In Django Unchained Jackson is to Tarantino what Step'n Fetchit was to John Ford–the actor who personifies his director’s sense of the Other. This is not an alter-ego thing; it transfers detachment into “sympathy.” Roles like Jules in Pulp Fiction, Ordell in Jackie Brown and now Stephen the ultimate Uncle Tom display Jackson’s patented shamelessness–his Nigger Jim flair. Jackson reverses the anger that 70s black militants felt toward the Uncle Tom figure into an actorly endorsement. He embodies the dangerous Negro stereotypes harbored by Tarantino and every Huck Finn wannabe.
That, essentially, is the transgression on view in Django Unchained. This pseudo (not neo-) Blaxploitation film about a freed slave (Jamie Foxx) who goes on a killing spree with a psychopathic bounty hunter (Christoph Waltz) two years before the Civil War (rendering that conflict unnecessary) offers a pointless jamboree of disparate sentimental, anachronistic and absurd elements; it seems aimless until Jackson’s Uncle Tom eventually shows up and galvanizes all Q.T.‘s hostile silliness.
Not to rank Tarantino with Ford or Mark Twain but his diabolical Uncle Tom descends from their precursors, specifically to the way Twain refashioned American social codes into a narrative that to this day gratifies some people’s entrenched racial prejudices. That’s why Huckleberry Finn is canonized while Twain’s Puddinhead Wilson is not. It’s also why SamJack is the true star of Django Unchained and Jamie Foxx, with his pandering, deliberately modern swagger, is not.
There’s no mistaking the division of labor or social/racial hierarchies preserved in Jackson-Tarantino’s spectacle: Tarantino uses a gray-haired, wily Jackson with a deceptive limp and mean scowl to fulfill his white hipster’s fanciful reinterpretation of social history. Through Jackson, QT gets to remake the cultural world he didn’t grow up in (complete with incongruous pop songs) and enjoy how its dangers and excesses effect a subordinate. Brazenly inauthentic, Django Unchained is unmistakably QT’s vision–trivializing slavery’s true deep treachery–and it’s an impersonal, privileged vision.
Tarantino, who commands more leverage than any Hollywood director besides Spielberg, is beyond needing to look cool about his race obsession. He’s got Jackson to satisfy his need for pity. [More on this in my forthcoming book Say What?] Pity, according to the hipster definition laid out by Norman Mailer’s classic 1958 essay “The White Negro” (a confession that has entered the subconscious of every Wigger) is the flip side of envy and such pseudo-rebellious class envy borders that thin line next to contempt.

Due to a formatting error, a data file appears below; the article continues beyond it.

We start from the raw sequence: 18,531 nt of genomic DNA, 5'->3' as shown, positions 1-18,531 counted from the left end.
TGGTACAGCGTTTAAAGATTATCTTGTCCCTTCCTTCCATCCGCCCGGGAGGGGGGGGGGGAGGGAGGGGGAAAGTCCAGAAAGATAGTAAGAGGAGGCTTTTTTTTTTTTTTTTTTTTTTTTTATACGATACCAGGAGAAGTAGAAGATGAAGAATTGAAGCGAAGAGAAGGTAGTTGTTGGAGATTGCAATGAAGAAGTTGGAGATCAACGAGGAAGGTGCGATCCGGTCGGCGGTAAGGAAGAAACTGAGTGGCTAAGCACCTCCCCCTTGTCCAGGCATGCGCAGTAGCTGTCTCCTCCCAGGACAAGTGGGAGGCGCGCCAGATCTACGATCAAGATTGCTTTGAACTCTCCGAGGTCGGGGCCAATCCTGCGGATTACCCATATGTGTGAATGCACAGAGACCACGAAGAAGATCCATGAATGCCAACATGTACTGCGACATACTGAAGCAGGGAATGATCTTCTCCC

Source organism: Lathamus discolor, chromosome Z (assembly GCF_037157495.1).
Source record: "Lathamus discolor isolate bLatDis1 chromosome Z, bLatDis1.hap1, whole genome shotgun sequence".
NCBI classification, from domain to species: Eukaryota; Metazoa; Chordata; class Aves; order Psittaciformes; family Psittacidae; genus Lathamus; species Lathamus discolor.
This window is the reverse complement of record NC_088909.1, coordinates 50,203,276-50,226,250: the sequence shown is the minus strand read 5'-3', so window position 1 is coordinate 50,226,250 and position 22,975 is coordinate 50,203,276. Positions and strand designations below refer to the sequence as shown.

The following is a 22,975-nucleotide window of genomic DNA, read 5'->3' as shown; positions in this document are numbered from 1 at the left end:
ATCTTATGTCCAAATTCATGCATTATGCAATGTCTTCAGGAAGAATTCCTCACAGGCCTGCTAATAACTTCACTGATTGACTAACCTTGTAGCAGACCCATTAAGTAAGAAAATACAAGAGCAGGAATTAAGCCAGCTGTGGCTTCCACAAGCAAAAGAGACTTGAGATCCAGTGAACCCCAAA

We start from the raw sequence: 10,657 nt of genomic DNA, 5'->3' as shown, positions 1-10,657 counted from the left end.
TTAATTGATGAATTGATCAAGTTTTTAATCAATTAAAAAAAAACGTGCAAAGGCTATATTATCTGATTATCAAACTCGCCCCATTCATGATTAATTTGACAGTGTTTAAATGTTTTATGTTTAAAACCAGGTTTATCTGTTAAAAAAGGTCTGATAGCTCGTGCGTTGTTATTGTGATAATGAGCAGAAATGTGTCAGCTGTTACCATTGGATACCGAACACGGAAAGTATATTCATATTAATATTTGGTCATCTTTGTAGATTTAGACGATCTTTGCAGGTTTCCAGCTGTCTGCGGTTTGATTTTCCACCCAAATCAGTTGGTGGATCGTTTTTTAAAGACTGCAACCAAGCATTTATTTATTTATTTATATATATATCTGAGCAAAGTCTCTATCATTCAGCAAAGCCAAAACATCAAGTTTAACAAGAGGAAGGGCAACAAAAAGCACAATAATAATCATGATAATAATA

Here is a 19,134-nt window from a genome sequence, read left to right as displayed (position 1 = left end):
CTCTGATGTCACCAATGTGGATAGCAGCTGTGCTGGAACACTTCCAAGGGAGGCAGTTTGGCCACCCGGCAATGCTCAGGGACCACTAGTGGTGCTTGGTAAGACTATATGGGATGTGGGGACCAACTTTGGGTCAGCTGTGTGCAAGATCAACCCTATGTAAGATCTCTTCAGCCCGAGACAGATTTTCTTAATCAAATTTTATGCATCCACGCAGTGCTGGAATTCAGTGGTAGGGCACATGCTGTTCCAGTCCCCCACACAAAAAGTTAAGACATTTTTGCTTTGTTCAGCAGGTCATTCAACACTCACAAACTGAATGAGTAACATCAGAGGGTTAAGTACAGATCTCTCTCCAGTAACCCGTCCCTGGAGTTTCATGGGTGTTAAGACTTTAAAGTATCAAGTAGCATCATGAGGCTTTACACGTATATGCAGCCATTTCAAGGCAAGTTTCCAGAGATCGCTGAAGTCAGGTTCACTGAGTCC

Unlike Ford’s passive naif Stepin Fetchit, Jackson’s Uncle Tom is aggressive, an evil ol’ Brer Rabbit (even nastier than Ordell) who demonstrates how untrustworthy a black man can be. He incites his psychotic Massa (Leonardo DiCaprio) and cock-blocks the simpering romance between the titular stud and his wench (Kerry Washington). This despicable, scowling, sniveling, cursing and cinematically lynched figure reveals what SamJack really means to us: His self-hatred is hilariously grotesque. He’s malicious, not virtuous as Civil Rights Era Ford would idealize Woody Strode in Sergeant Rutledge and The Man Who Shot Liberty Valance. The narrative force exerted by Jackson’s character (and the actor’s lip-smacking glee at exceeding his previous wicked benchmarks) exposes Tarantino’s basic misunderstanding of Blaxploitation. He’s still not a brother.
QT’s misguided delight matches that of black co-producer Reginald Hudlin, a Blaxploitation fan whose name is used to buffer expected complaints about racism. While Django Unchained satisfies the boyish black teen thrill that Hudlin has not outgrown, it primarily proclaims a white hipster’s voyeuristic pleasure in black vengeance–a form of Liberal porn, aberrant hip-hop.
How did Hudlin let Django Unchained erase the politically-charged motivation behind most 70s Blaxploitation films? (Anyone who really knows the Blaxploitation era can only scoff at this movie’s white supremacy.) Insensitivity is evident in the sound and inexcusable repetitions of “nigger” by white characters. QT’s epithet orgy recalls the O.J. Simpson verdict quip “If the word ‘nigger’ could light up the sky, Los Angeles wouldn’t need streetlights.” Django Unchained’s First Amendment mockery suggests it’s lights-out in Obama’s America.
This is not so simple as calling Tarantino, DiCaprio, Waltz, Washington, Hudlin or anyone else racists. (Besides, if QT could reap Oscar nominations for disgracing the Jewish Holocaust in Inglourious Basterds, our culture will surely let him can get away with anything.) These filmmakers simply don’t deliver whatever it is that can justify the word’s utterance as historical accuracy or emotional righteousness. It’s just fodder for Tarantino who single-handedly devised this mash-up of Blaxploitation and Italian Spaghetti westerns out of juvenile amusement–not Harriet Beecher Stowe’s abolitionist principles nor Blaxploitation’s get-whitey ingenuity. Django Unchained’s two antithetical genres only belong together in a reprobated mind.